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Much work still to be done on gay-marriage in U.S.

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It was a historic day last Wednesday for the cause of same-sex marriage, but the movement still has a long way to go.

The U.S. Supreme Court ruled that a key section of the Defence of Marriage Act is unconstitutional, assuring that same-sex couples wed in states where it is legal will no longer be denied important federal benefits available to other married people.

That’s a monumental marker of how far the nation has moved toward acceptance of same-sex marriage since 1996, when Congress overwhelmingly passed DOMA and President Bill Clinton signed it into law. Same-sex marriage wasn’t legal in any state at the time.

In a companion ruling, the court cleared the way for California to become the 13th state where same-sex couples can legally marry. The justices threw out a case by private parties seeking to reinstate Proposition 8, the discredited ballot referendum that sought to outlaw same-sex marriage. It is likely to be another month before marriages among all people can resume in California, but when it happens about one-third of Americans will live in states where that’s allowed.

For those who believe that same-sex marriage should be legal in all 50 states, however, the court clearly didn’t go far enough. A ruling that same-sex couples have a constitutional right to marry would have settled the matter, but this conservative court clearly wouldn’t go that far. So for now, advocates will have to fight on in a state-by-state battle for recognition of their rights. While the DOMA decision is an advance for same-sex marriage, the court didn’t strike down the provision giving states the right to refuse to recognize gay marriages performed in states where it is legal.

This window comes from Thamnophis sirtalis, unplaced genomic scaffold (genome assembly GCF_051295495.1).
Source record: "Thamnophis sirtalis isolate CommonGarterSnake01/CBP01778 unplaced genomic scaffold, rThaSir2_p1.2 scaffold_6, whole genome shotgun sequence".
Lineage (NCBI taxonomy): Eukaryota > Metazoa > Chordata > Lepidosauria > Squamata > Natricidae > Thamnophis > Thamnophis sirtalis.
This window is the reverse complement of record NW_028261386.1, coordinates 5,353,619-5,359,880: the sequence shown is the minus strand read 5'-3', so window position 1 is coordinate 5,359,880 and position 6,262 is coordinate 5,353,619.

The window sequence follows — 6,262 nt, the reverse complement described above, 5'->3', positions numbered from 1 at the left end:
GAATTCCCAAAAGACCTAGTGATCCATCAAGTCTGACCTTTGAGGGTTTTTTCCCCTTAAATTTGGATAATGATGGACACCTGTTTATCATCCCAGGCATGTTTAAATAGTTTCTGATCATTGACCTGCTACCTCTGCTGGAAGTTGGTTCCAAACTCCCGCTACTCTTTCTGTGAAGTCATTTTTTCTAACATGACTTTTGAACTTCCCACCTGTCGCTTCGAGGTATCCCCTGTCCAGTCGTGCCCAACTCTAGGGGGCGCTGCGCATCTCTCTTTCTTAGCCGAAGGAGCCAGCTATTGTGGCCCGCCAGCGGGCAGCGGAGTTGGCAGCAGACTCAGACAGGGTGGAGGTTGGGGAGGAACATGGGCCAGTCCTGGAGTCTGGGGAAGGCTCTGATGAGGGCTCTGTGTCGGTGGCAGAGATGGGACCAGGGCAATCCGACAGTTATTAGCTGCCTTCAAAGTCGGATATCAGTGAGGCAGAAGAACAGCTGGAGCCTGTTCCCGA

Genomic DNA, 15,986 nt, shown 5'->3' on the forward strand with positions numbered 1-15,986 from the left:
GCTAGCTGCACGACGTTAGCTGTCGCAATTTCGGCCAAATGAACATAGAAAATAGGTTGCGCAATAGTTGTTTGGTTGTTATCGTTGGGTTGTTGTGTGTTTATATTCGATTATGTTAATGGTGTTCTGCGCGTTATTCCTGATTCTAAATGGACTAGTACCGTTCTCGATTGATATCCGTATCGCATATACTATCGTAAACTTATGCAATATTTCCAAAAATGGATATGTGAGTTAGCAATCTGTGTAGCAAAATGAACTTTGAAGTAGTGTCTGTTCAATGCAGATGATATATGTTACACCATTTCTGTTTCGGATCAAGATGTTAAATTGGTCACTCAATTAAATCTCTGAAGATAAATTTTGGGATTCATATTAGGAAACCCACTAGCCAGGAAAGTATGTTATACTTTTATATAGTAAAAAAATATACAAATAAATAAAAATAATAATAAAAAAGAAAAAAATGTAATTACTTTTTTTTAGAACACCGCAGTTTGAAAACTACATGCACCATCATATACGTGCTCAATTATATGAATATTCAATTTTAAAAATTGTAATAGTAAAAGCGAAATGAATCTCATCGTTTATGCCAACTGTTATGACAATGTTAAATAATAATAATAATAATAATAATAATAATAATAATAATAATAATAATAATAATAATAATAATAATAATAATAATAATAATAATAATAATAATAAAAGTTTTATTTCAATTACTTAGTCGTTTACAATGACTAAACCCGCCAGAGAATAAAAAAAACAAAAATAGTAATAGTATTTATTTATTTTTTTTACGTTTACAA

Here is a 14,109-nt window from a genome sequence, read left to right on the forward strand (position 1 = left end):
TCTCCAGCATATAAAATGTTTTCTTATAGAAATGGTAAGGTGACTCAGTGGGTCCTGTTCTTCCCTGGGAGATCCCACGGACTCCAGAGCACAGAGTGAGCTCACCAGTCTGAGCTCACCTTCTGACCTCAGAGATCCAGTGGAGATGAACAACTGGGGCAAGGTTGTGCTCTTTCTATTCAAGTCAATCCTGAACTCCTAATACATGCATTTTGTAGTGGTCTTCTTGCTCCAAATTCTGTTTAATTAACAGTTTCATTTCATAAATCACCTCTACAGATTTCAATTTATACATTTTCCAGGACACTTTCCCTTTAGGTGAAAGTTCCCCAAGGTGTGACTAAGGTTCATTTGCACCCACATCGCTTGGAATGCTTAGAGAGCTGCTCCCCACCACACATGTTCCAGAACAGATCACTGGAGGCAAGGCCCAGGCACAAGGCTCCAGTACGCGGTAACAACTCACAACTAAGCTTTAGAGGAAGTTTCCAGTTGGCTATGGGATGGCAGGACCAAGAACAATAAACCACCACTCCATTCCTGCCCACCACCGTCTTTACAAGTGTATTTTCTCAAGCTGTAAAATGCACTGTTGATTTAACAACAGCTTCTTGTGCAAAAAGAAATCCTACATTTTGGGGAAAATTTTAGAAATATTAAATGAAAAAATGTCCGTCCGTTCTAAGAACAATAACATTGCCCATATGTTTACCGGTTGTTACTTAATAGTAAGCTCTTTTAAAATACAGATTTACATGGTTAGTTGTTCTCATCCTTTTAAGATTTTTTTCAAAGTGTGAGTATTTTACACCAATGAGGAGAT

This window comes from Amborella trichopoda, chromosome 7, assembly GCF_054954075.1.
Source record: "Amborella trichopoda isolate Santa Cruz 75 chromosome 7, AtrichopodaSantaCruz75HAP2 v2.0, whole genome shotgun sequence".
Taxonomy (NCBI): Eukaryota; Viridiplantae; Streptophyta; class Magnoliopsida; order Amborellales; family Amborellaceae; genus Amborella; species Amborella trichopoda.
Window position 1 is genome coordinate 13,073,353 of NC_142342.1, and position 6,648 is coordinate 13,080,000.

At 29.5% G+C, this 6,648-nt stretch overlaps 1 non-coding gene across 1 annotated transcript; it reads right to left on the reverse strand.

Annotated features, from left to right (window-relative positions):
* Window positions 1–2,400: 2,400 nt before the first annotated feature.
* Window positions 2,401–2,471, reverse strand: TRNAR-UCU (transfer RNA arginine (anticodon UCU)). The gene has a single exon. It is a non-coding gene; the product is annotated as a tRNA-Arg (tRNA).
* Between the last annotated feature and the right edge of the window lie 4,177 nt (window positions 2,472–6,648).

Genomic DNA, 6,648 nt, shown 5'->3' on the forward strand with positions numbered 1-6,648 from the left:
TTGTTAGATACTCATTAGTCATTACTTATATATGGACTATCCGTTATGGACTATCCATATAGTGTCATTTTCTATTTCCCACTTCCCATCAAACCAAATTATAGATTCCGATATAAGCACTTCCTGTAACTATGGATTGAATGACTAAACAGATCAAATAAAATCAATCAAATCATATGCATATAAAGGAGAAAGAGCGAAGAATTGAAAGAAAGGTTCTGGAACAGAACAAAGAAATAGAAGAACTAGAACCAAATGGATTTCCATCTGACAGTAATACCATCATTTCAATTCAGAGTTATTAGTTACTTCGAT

The challenge to the federal ban was begun by Edith Windsor, a New York woman who married her partner, Thea Spyer, in Canada in 2007. Windsor sued after she was forced to pay more than $360,000 in inheritance taxes when Spyer died in 2009. She was denied an exemption from that tax obligation routinely extended to married couples because DOMA, which defines marriage as a legal union between one man and one woman, excludes a same-sex partner from its definition of spouse.

The law affected more than 1,000 federal statutes: for example, eligibility for Social Security survivors benefits, the right to file joint tax returns and even the immigration status of same-sex spouses. Providing federal benefits to heterosexual couples while denying them to same-sex couples in the states where they are allowed to marry is blatantly discriminatory.

"DOMA instructs all federal officials, and indeed all persons with whom same-sex couples interact, including their own children, that their marriage is less worthy than the marriages of others," the court said in the decision written by Justice Anthony Kennedy.

In a blistering dissent, Justice Antonin Scalia said Congress should decide DOMA’s fate, and accused the majority of unfairly branding anyone who supports the traditional definition of marriage as a bigot. Many aren’t but they are on the wrong side of the dispute.

The rulings were wins, but there is still much work to be done to advance the cause of marriage equality. The discrediting of DOMA and clearing the way for same-sex couples to marry in California were the result of a powerful grassroots movement. Now it has the wind at its back.


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